Stephanie Parker, Jones Day partner ()
In what at first may appear to be an oversight, there isn’t a single mention of intellectual property law on the website bio of Stephanie Parker, the lawyer who led the team that achieved last week’s record-breaking $2.54 billion patent infringement verdict for client Idenix Pharmaceuticals.
But it was no blunder by the marketing team at Jones Day, where Parker is a partner. The co-head of the firm’s business and tort litigation group has dozens upon dozens of trials under her belt. But when it comes to intellectual property law, the epic patent battle between her Merck-subsidiary client and Gilead Sciences was Parker’s first attempt at an intellectual property case.
“This is my first patent case. It’s my first IP work,” Parker said this week. “But honestly, I think a jury trial is a jury trial is a jury trial and jury persuasion and jury advocacy goes across all substantive lines.”
To be sure, Parker had help from her intellectual property partners and associates at Jones Day as part of a team of lawyers who tried the case. While Parker wouldn’t discuss the case itself, which still awaits a judge’s decision of whether to treble those damages, she did speak with the Daily Report about how she developed her practice, her work in training younger associates to be trial-ready and the fact that she is the rare female lawyer who has so often first-chaired trials.
Parker, based in Jones Day’s Atlanta office, has tried everything from white-collar criminal matters to contract disputes since finishing up a two-year federal clerkship in 1986. The bulk of her practice has been focused on products liability and mass tort cases for clients in the tobacco, chemical, pharmaceutical, gasoline, medical device and automotive industries. One of Parker’s main clients is R.J. Reynolds Tobacco Co., for which she leads about three trials a year. As lead counsel for R.J. Reynolds in its Engle progeny litigation in Florida, which involves more than 9,000 plaintiffs, Parker has tried every bellwether trial in the Engle litigation.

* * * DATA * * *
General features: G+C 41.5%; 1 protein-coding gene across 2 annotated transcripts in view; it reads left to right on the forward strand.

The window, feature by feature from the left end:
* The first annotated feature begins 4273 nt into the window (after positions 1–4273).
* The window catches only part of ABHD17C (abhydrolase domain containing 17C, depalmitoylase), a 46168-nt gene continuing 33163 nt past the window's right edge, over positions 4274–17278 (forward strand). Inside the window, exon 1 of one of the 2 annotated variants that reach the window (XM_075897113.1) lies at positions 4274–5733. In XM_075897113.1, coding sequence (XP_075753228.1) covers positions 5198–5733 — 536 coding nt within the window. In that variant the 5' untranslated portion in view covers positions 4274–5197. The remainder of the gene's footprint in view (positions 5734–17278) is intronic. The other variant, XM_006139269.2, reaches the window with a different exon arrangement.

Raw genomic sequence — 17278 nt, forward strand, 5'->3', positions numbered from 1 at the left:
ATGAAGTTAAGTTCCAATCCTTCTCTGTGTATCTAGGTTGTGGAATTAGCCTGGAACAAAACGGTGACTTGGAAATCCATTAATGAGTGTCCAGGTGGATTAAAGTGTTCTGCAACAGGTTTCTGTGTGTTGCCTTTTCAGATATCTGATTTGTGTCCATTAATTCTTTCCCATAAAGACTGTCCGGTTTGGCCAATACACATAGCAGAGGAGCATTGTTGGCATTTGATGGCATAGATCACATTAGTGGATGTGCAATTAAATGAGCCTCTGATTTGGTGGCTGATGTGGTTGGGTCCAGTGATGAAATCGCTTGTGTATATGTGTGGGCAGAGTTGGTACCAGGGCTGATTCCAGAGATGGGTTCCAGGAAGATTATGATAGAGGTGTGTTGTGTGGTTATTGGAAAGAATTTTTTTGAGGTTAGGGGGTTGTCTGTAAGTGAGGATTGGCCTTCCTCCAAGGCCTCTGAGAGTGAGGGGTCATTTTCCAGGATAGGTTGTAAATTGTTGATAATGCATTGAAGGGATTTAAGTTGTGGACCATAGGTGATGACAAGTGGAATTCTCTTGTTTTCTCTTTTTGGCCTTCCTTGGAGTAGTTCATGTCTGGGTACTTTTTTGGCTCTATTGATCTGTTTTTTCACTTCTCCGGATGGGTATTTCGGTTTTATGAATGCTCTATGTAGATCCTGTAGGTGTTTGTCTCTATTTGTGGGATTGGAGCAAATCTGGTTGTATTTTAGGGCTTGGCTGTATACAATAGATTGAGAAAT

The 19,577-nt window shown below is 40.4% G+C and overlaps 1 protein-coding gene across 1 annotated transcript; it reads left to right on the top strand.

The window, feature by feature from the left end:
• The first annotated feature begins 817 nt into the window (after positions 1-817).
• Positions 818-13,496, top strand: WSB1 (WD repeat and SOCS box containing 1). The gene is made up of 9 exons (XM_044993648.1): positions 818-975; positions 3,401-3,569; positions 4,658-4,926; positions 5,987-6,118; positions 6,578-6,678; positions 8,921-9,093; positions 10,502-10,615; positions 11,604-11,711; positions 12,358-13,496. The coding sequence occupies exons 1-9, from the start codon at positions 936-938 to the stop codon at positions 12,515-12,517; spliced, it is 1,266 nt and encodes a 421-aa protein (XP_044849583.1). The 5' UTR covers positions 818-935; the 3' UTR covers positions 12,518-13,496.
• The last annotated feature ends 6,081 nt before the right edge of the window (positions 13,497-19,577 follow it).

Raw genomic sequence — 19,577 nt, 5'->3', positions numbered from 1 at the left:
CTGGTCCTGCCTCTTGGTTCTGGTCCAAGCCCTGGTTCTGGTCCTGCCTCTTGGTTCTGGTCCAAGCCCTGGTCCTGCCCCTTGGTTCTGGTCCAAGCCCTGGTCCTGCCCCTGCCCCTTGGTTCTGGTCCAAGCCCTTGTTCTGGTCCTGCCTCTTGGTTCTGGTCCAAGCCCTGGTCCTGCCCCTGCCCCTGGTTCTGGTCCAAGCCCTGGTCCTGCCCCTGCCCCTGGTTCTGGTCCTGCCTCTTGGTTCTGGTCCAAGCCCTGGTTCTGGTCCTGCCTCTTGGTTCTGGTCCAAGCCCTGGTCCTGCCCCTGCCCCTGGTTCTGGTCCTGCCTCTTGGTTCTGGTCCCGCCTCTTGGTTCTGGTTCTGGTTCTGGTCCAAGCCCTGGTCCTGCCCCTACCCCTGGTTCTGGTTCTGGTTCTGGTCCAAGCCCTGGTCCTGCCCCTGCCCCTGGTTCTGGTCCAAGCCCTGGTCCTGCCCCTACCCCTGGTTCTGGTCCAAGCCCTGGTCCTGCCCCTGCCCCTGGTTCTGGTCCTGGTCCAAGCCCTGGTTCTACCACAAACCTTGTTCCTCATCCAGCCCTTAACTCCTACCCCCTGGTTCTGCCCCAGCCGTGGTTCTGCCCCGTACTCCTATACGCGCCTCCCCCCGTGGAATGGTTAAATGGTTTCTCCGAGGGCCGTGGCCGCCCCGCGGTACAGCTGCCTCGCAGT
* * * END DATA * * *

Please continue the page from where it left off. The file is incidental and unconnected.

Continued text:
In January 2015, Parker was named head of Jones Day’s products liability practice and then in January of this year added to her duties leadership of the 425-lawyer business and tort litigation group. While that group contains some intellectual property lawyers, it is separate from the firm’s IP department.
In an era of clients increasingly steering clear of the courtroom, Parker’s passion remains trial work. She tries to instill that in the younger attorneys at her firm. Through her leadership, Parker has made a point to have a mix of seniority levels on her trial teams. She has tried cases with only herself and a group of associates or only one other partner and the rest associates to ensure the firm’s younger lawyers get into the courtroom. Even for those not on the actual trial team, Parker makes sure junior associates get to attend depositions or sit in on courtroom action, at no cost to clients, to give those lawyers that real-life perspective on trying cases.
“It’s important for law firms, in terms of their long-term strategies, [to develop] a deep bench as well as a broad bench,” Parker said.
Jones Day, known for hiring ex-Supreme Court clerks, has a robust appellate practice. That group, led by partner Beth Heifetz, works closely with Parker’s team on client matters as a matter of course. Parker also works with Heifetz on joint training opportunities.
“I work very closely with Beth to make sure that we get the right mix between the two groups and to make sure that some of her folks who may never want to try a case, go to a deposition or trial to see that,” Parker said.
Above all else, Parker said, she emphasizes to young lawyers the importance of teamwork. Whether a matter requires only a few lawyers or dozens, “it’s not about one lawyer. No result is about one lawyer. It’s all about teamwork,” she said.
As a report last year by the American Bar Association’s Commission on Women in the Profession found, when it comes to trial work, women are rarely leading those teams in the courtroom.
Parker emphasized her deep support for younger women now having the opportunities to make the choices they have when it comes to work-life balance. And she praised the support law firms are giving younger lawyers.
“But one issue our society has to face, if you do jury trial work, you can’t leave at 3 in the afternoon,” Parker said, adding that most of the work is going to be out of town. “So I think that there is some self-selection by younger women. I think it’s wonderful women have those options and choices, but in terms of moving forward on a linear career path, I think that is definitely an issue for our society.”
A big part of being a successful trial lawyer, Parker said, has nothing to do with gender and lots about knowing your audience and the facts.
“I think, for any lawyer, male or female, I think, for any lawyer, you are a better lawyer if you are able to recognize both your strengths and your weaknesses,” Parker said. “Whether you are a woman in a courtroom or a man [in a courtroom] for a different case, sometimes that can be a strength, and sometimes that can be a weakness.”
Parker’s strengths came to bear in the Delaware federal court over those two weeks in December that led to the largest patent verdict in U.S. history. Not bad for a first crack at IP law.
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